You should unzip SDRsharp into a folder then, the file is still called sdrsharp.exe, and you might need to move the whole folder somewhere else, other than the downloads directory where it probably extracted to, i copied all th DSD.exe and all it’s files into the SDRsharp folder anyway. You could make a shortcut if you like, to sdrsharp.exe, and to DSD.. i created a shortcut to DSD.exe for convenience. I dragged these two shortcut icons into the start menu for ease of use.
First thing, check at the top left where it says “Source” and open the drop down menu and select RTL SDR (USB) …. if you dont see RTL SDR listed and the dongle is plugged in, either navigate to the SDRsharp folder and run Zadig and follow the instructions below, if Zadig,exe is not in your SDRsharp folder already, d/load it here and run it as Administrator, Windows will prompt you for permission.
In the running SDR screenshot above, DSDPlus displays Radio ID, group ID (talkgroup) colour code, and slot.
Running ZADIG (if you need to)
select Options – then List All devices and then from the drop-down, select “Bulk In Interface 0” In the drop down box, choose Bulk-In, Interface (Interface 0) thoughit might also show up as something like ‘RTL 28320’ or something similar, and that’s ok.
Just make sure that ‘WinUSB’ is selected as the target driver, and then click on ‘Replace Driver’.. you may have to reboot, but next time you start SDRsharp, your RTL SDR should now be in the list of available devices, select it.
Under the left hand RADIO tab (see the above screenshot) set the mode to NFM, i generally set the filter bandwidth about 12500 for DMR decoding, that’s fine for most normal comms FM listening too, and on NFM i set the steps to 12.5 kc.
These USB devices are cheap and mass produced, the things are not calibrated too accurately, and so we need to fine tune the SDR so they both agree on freq. (if you’re adventurous and run Linux, try Kalibrate which uses GSM, but it’s really overkill) and you *can* fit a much more accurate crystal.. but i’ll leave that up to you to decide.
Start SDRsharp and click the cog on the SDRsharp toolbar, you will see your device listed, now click both the AGC tickboxes to maximise RF gain, note the frequency correction adjustment there too, we need to find a known signal on air and tune the SDR to the correct freq readout, then, whilst listening, tweak the frequency correction to get it spot on. CW or SSB mode is good as you can more or less find zero beat, as you see, this is an old RTL SDR stick, so this one is set at +68. Newer ones with TCXO are usually set to around ) (zero) or thereabouts.
Now you’re up and running with SDRsharp, you may want to try to decode digital, check the screenshot, and notice the ‘filter audio’ needs to be unticked for decoding: same for Pocsag etc. squelch off/ open.
Make sure to send the SDR’s audio to the DSDPlus decoder program – by selecting Output to ‘VB Cable input‘ and you should see the ‘scope display on the DSDPlus program jumping about wildly now. If you dont see DSDPlus’ scope displaying activity (even on random FM noise) it could be that the SDR isn’t running (click PLAY’ or the squelch is up. If ithe display is moving, and still silent, audio routing may need one slight tweak, here on my old Windows7 craptop here, i had to go into the control panel, then sounds then check in and output devices as you see below, then it worked. note the audio bargraph level meters reading, your soundcard will probably be named something different.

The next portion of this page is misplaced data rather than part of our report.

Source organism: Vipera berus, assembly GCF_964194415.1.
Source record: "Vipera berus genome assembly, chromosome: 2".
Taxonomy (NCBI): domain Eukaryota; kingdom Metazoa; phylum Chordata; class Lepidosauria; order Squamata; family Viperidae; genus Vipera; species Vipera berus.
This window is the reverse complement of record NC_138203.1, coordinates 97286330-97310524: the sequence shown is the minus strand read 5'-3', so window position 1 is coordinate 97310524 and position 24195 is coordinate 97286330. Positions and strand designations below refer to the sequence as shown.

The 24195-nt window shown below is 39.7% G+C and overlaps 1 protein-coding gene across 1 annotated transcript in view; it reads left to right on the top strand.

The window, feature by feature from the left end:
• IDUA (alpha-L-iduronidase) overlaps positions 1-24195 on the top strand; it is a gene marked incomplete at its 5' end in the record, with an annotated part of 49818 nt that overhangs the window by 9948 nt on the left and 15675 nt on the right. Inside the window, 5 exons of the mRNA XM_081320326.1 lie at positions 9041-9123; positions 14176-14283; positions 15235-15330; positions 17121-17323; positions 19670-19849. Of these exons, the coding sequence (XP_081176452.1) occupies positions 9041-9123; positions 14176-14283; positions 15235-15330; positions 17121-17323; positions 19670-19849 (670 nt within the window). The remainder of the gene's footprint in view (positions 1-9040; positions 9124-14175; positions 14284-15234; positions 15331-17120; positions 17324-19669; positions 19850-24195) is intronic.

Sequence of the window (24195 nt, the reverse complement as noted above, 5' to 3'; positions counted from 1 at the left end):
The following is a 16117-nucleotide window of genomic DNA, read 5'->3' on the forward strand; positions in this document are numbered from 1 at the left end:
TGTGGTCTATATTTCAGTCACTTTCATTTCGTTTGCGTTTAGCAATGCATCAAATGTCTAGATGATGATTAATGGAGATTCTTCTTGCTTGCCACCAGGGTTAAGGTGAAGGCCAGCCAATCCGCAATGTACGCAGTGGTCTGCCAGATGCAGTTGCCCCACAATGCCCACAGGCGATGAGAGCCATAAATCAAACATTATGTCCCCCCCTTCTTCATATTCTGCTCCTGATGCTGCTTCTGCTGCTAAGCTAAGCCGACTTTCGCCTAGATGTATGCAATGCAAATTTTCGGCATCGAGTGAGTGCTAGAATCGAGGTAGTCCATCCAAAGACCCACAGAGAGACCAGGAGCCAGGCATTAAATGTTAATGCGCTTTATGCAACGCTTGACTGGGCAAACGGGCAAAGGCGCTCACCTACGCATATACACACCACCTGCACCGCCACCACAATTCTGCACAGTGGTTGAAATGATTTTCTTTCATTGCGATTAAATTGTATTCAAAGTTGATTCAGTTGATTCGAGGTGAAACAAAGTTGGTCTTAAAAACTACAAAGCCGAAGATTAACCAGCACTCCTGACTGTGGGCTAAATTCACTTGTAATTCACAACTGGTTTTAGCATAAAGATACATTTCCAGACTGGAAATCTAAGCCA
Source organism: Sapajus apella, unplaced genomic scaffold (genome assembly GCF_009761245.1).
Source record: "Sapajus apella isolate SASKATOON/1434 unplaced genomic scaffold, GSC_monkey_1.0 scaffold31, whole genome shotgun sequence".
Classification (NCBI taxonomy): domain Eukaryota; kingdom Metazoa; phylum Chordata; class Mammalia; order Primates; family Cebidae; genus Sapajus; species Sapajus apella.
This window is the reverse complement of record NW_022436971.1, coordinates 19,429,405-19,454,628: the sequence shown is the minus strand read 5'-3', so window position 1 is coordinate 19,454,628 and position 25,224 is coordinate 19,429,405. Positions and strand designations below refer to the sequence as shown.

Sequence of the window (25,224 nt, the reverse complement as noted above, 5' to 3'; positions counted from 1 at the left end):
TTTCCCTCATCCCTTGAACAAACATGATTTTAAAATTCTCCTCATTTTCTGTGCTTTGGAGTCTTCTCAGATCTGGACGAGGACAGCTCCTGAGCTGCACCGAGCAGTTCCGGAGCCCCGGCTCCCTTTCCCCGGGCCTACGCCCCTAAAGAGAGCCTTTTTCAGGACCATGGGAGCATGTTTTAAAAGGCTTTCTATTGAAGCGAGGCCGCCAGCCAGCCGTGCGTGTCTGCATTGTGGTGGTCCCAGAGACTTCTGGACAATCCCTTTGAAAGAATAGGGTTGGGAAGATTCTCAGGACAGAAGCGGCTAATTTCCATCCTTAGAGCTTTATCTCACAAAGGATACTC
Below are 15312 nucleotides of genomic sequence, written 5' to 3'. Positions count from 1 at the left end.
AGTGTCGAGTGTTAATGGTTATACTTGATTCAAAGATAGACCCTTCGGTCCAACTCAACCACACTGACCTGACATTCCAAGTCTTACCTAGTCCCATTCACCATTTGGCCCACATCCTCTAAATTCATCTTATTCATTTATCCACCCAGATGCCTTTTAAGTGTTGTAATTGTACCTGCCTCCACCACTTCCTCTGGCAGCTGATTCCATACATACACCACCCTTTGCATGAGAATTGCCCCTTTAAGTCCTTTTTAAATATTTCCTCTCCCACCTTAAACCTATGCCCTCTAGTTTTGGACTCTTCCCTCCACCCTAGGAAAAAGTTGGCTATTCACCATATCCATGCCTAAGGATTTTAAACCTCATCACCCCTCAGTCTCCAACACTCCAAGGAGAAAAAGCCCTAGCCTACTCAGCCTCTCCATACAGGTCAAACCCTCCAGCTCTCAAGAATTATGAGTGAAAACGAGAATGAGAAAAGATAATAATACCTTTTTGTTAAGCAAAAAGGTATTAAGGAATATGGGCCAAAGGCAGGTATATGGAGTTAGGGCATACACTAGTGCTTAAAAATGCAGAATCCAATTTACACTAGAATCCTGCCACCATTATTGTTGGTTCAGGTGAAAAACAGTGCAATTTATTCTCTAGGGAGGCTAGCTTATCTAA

Get tuning ! if the signals you see are good, but garbled or no audio, they may be using privacy or encryption, or have interference, or it may be data or GPS (LRRP) and all kinds of stuff going back and forwards, still getting problems, check your audio levels, RX bandwidth, make sure your fine tune is correct, that filter audio is OFF and you are indeed on NFM with no squelch. Remember there is no windows binary widely availble for dstar audio yet (that i have seen) and encryption is used alot.
In case anyone is wondering, clear / unencrypted TETRA isn’t able to be decoded on anything other than Linux at the moment, and it will probably never appear on Windows anyway, On Linux it’s only done with GNURadio as a base, GNUradio companion has the most horrible interface i have ever seen (but it works very well indeed) and there’s not much unencrypted TETRA about anyway, but after all the hours of compiling and patching stuff, it’s a lot of fun learning about it.
SDR and decoding digital voice can be fascinating, cheap, and lots of fun, thanks to some really smart people out there, and some really cheap hardware. It offers up a new way of visualising the band and is a crossover of radio experimentation and computer tech, and it’s a developing part of the hacker and radio amateur communities too.. and who knows what direction that may lead to ? and long may it continue.. Have Fun..
If money’s no object, or if you really must have a VFO knob for your SDR, and let’s face it, most mouse-wheels are pretty crummy for making small or accurate incremental adjustments for any length of time, so you might want to treat yourself to something like the Griffin PowerMate controller .. it’s bluetooth, but it’s still hugely overpriced as it’s little more than a rotary encoder, i wouldn’t mind, but such devices have been around for several years already, and the Chinese manufacturers still haven’t got around to making them for a fiver yet, most you see on Ebay are from Japan or the USA, or if you like the idea, you could always make one… happy SDRing..